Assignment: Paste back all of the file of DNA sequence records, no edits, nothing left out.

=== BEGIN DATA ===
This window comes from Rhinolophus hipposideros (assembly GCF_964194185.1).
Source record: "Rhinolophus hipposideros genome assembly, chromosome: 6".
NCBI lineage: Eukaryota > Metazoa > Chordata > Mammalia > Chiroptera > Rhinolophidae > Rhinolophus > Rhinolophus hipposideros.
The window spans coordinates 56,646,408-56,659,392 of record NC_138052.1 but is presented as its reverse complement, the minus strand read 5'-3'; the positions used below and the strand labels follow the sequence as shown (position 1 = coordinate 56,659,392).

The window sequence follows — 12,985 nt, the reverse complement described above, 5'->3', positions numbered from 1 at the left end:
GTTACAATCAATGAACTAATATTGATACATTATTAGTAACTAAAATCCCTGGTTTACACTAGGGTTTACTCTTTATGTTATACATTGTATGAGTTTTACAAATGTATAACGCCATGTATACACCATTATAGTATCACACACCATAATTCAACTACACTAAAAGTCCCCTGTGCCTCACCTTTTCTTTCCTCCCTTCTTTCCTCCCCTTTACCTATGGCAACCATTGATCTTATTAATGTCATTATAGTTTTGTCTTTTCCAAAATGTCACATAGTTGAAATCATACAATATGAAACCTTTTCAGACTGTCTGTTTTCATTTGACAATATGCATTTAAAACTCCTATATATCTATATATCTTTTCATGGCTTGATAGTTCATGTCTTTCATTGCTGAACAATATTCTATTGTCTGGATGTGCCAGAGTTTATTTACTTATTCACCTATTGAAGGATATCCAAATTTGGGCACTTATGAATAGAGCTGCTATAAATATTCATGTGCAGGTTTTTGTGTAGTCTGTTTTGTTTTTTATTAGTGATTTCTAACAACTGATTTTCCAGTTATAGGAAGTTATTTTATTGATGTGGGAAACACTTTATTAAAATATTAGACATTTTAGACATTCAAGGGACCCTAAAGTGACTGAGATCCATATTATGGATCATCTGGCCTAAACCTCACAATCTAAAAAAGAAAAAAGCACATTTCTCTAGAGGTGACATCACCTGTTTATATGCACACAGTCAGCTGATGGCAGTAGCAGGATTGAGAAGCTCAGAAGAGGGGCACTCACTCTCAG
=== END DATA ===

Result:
This window comes from Rhinolophus hipposideros (assembly GCF_964194185.1).
Source record: "Rhinolophus hipposideros genome assembly, chromosome: 6".
NCBI lineage: Eukaryota > Metazoa > Chordata > Mammalia > Chiroptera > Rhinolophidae > Rhinolophus > Rhinolophus hipposideros.
The window spans coordinates 56,646,408-56,659,392 of record NC_138052.1 but is presented as its reverse complement, the minus strand read 5'-3'; the positions used below and the strand labels follow the sequence as shown (position 1 = coordinate 56,659,392).

The window sequence follows — 12,985 nt, the reverse complement described above, 5'->3', positions numbered from 1 at the left end:
GTTACAATCAATGAACTAATATTGATACATTATTAGTAACTAAAATCCCTGGTTTACACTAGGGTTTACTCTTTATGTTATACATTGTATGAGTTTTACAAATGTATAACGCCATGTATACACCATTATAGTATCACACACCATAATTCAACTACACTAAAAGTCCCCTGTGCCTCACCTTTTCTTTCCTCCCTTCTTTCCTCCCCTTTACCTATGGCAACCATTGATCTTATTAATGTCATTATAGTTTTGTCTTTTCCAAAATGTCACATAGTTGAAATCATACAATATGAAACCTTTTCAGACTGTCTGTTTTCATTTGACAATATGCATTTAAAACTCCTATATATCTATATATCTTTTCATGGCTTGATAGTTCATGTCTTTCATTGCTGAACAATATTCTATTGTCTGGATGTGCCAGAGTTTATTTACTTATTCACCTATTGAAGGATATCCAAATTTGGGCACTTATGAATAGAGCTGCTATAAATATTCATGTGCAGGTTTTTGTGTAGTCTGTTTTGTTTTTTATTAGTGATTTCTAACAACTGATTTTCCAGTTATAGGAAGTTATTTTATTGATGTGGGAAACACTTTATTAAAATATTAGACATTTTAGACATTCAAGGGACCCTAAAGTGACTGAGATCCATATTATGGATCATCTGGCCTAAACCTCACAATCTAAAAAAGAAAAAAGCACATTTCTCTAGAGGTGACATCACCTGTTTATATGCACACAGTCAGCTGATGGCAGTAGCAGGATTGAGAAGCTCAGAAGAGGGGCACTCACTCTCAG